Jokiharju was given a shot at the top power-play unit in Chicago for a few games, but the rookie wasn’t able to stick there. Eventually, Erik Gustafsson took over that top spot and ran with it. Nevertheless, the 20-year-old Jokiharju looked to have a solid future in Chicago. Now he goes to Buffalo where he is much lower on the totem pole and will struggle to get top-four minutes.


5. Alex Nedeljkovic

I’ve been a believer in Nedeljkovic for a few years now, and this offseason has been a little frustrating for owners. The young netminder has shown improvement every year in the minors and just led the Hurricanes’ AHL team to the Calder Cup championship. This past season, he led the AHL in wins (39), GAA (2.26), was tied for third in shutouts (four) and was tied for ninth in save percentage (.916). He looked poised to be Carolina’s backup netminder this upcoming season. Instead, the Hurricanes re-signed Petr Mrazek and traded for James Reimer, and Nedeljkovic, barring an injury, is stuck in the minors for at least one more season.


4. Kevin Shattenkirk

Most of Shattenkirk’s fantasy success can be tied to the power play (123 of his 240 points over the last six seasons have been with the man advantage), so anything that eats into that is going to severely impact his value. Shattenkirk has struggled mightily since leaving St. Louis, but he has still remained on the Rangers’ top power play. Even this past season, when he finished with just 28 points and was a healthy scratch at times, Shattenkirk was still on the ice for just under 53 per cent of all of the Rangers power-play time (although he was seeing less time with the man advantage as the season wore on). Now with Jacob Trouba on the team, Shattenkirk has no chance of reclaiming that top spot anytime soon, and with it, almost no shot of having any kind of a bounce-back season.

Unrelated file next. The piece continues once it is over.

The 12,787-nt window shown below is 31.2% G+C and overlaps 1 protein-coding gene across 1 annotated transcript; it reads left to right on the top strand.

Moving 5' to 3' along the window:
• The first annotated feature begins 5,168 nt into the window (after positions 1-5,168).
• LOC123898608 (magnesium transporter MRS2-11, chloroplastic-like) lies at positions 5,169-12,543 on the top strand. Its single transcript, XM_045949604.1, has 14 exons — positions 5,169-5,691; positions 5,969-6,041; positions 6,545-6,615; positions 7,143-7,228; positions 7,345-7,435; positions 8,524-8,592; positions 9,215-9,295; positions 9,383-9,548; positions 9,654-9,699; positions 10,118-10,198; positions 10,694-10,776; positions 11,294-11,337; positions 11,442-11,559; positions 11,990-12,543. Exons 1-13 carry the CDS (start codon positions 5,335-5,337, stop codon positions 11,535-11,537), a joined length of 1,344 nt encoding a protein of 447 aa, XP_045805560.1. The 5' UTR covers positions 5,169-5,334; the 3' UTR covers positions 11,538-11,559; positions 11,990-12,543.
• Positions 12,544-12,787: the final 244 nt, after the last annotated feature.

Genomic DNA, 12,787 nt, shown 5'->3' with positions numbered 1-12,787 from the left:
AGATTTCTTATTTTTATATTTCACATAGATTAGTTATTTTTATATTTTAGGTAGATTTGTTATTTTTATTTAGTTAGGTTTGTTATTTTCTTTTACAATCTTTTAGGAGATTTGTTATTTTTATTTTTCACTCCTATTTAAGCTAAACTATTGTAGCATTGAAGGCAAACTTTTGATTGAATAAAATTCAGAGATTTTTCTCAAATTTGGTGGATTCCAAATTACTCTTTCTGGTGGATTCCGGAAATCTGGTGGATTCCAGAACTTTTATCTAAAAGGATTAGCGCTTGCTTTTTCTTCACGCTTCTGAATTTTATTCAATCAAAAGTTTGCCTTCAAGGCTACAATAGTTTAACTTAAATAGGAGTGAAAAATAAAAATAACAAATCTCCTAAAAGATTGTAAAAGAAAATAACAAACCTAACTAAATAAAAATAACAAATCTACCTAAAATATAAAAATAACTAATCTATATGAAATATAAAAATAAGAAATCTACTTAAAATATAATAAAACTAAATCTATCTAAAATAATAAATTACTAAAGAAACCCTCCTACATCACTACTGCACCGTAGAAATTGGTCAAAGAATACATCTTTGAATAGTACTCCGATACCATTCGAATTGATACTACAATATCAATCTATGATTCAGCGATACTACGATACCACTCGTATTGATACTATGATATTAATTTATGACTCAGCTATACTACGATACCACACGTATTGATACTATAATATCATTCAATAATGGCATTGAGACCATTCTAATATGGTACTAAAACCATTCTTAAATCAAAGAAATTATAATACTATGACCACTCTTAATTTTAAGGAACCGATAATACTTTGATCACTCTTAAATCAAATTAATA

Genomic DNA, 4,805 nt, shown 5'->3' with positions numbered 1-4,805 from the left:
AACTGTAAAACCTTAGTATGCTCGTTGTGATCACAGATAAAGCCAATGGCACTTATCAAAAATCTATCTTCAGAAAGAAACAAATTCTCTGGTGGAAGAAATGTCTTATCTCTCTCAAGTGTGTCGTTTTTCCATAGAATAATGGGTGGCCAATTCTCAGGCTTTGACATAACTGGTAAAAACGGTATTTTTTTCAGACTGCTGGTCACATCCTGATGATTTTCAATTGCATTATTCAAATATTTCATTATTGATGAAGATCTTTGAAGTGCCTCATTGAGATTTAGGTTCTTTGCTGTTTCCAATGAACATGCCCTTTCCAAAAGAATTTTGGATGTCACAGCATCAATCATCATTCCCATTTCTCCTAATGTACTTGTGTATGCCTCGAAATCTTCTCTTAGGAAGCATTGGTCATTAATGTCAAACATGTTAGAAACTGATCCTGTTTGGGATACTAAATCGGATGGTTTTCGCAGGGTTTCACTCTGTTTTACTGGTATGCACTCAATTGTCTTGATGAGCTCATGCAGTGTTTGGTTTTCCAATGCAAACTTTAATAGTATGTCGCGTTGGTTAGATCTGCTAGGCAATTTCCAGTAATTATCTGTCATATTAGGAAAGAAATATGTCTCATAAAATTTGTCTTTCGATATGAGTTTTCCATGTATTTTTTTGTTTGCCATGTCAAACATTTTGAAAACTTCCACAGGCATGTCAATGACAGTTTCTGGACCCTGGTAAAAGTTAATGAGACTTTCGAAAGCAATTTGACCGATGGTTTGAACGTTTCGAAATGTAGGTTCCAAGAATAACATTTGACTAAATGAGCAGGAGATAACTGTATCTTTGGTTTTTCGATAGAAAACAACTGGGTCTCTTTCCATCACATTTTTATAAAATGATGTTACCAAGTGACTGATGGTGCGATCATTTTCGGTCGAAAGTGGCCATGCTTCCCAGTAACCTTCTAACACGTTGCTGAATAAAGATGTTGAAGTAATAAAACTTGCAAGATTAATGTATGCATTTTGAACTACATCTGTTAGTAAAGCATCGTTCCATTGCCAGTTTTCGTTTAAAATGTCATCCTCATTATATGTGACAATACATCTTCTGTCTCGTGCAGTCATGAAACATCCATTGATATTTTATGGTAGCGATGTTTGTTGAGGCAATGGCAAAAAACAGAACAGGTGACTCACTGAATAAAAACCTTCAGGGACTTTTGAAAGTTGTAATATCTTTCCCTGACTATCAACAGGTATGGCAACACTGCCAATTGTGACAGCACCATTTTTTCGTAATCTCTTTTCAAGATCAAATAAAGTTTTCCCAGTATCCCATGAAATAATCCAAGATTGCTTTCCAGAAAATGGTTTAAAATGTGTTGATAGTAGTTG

3. Will Butcher

His name came up last week in the top 10 arbitration players as well. To recap, Butcher’s first two years in the league were dynamite for him on the power-play, as his 37 man-advantage points were the 16th highest among defensemen. He was also averaging 2:42 on the power play, 27th highest among defensemen. Then the Devils traded for P.K. Subban, and all of a sudden, Butcher’s value quickly dropped. He’s now relegated to the second unit, which isn’t great considering half of his career points have come on the power play.


2. Tyson Barrie

Barrie is moving from a team where he was the quarterback on a top-10 power play to a team that had a top-10 power play, but he won’t see a sniff of the top unit. This is going to impact his point production tremendously as 47 per cent of his points (55 points total) the last two seasons have come with the man advantage. Expect that number to be drastically cut.


1. Phil Kessel

This is the most obvious one. It seems interesting that Kessel was rumoured to have a beef with Penguins head coach Mike Sullivan, considering Kessel had his greatest success playing for Sullivan (286 points in 298 games plus two Stanley Cups). Despite all the alleged controversy, Kessel’s most frequent linemate in Pittsburgh was Evgeni Malkin, and Kessel was a fixture on the Penguins deadly top power-play unit. He now goes to a team that has some great young talent, but nothing near as elite as he was playing with in Pittsburgh.